PS - people who do not have jobs and expect the government to give them money DESERVE to wait around Social Services all day. What else are they doing with their time? Other people who work hard for a living and pay taxes should find it EASIER to get NEEDED assistance than those who do not pay taxes and stand around with their hands out!

  • scarletindurham Jan 15, 2009

    bronzegoddess, obviously if you are working a minimum wage job, then you are not considered unemployed, therefor I was not talking about you or people in your situation.

    My point is, if all they need from me is documentation in order to "consider" helping me, they should be able to accept a fax of my pay stubs, proof of residency, daughter's birth certificate, etc. instead of people taking time off work to get help getting money. What sense does that make, lose money you earn to get a handout from the government? Take an entire day off work (and it's not just ONE day, it's more like two and a half, considering I would lose my overtime if I took a day off work). I just don't think the system is efficient and lacks common sense.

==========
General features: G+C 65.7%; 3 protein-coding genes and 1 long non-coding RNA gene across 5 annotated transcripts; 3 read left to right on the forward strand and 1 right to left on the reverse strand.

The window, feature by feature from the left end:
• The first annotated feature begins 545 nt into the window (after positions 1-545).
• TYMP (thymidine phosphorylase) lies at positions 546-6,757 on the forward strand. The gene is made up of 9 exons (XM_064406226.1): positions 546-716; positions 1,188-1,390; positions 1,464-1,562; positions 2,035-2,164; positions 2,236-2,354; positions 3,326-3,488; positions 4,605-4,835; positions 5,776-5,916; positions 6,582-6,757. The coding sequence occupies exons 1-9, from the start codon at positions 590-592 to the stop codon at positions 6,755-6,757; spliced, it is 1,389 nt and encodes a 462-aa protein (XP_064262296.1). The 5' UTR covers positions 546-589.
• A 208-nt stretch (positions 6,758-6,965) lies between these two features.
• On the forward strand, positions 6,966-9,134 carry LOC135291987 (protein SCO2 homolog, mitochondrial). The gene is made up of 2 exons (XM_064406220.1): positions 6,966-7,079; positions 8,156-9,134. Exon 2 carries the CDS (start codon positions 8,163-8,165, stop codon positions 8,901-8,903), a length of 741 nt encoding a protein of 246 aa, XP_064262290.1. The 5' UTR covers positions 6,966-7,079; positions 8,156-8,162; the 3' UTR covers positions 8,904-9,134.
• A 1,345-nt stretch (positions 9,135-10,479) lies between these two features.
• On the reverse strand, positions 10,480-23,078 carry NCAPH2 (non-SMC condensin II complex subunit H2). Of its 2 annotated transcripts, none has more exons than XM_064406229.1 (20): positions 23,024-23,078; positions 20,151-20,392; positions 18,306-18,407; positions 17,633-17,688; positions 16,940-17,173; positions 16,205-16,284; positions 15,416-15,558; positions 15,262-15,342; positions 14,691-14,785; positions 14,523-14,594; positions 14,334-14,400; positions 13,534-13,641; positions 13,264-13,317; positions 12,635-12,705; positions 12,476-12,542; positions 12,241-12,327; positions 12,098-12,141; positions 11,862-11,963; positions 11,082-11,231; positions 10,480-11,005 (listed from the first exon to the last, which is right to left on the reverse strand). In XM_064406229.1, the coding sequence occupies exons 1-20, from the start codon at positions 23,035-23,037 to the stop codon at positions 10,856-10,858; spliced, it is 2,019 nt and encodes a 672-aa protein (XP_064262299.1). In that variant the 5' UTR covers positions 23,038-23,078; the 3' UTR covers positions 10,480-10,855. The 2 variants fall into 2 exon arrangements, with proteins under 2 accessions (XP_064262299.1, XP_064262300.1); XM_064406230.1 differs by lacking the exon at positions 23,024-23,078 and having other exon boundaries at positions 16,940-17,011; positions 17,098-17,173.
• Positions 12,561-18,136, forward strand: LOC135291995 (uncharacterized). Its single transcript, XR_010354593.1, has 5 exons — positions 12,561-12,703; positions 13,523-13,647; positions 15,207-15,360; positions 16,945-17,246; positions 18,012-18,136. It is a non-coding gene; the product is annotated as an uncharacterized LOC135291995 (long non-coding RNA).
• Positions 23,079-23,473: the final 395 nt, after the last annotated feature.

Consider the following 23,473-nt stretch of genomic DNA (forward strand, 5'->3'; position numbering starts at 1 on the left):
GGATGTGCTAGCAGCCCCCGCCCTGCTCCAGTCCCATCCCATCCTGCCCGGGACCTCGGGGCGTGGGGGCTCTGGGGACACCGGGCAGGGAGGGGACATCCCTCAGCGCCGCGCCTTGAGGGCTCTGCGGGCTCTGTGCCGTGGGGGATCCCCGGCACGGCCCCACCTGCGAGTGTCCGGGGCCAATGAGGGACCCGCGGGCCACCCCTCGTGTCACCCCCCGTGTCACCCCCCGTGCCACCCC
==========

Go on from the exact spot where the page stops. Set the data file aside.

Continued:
• familyfour Jan 15, 2009

    common....if two months of fuel was $1700.00, then that's not the only problem they have.....that is an astounding figure....what do they live in....a 10,000sf mansion?

  • colliedave Jan 15, 2009

    For some reason the WRAL mind-police zapped my comment on what the Obama admin will do to increase heating costs in signing Kyoto Accords and implementing his cap/trade policies!

    So much about caring for the poor.

  • common_sense_plz Jan 15, 2009

    I would like to know where the elderly can go to get assistance for thier heating bill, 2 months of fuel has cost them $1700, this is more than thier social security. I need help in finding them help. We are doing what we can to help, but we to have a family to heat and feed and our own funds are being depleated, but I will not see them freeze. Anyone know where the elderly on a fixed income can go for assistance?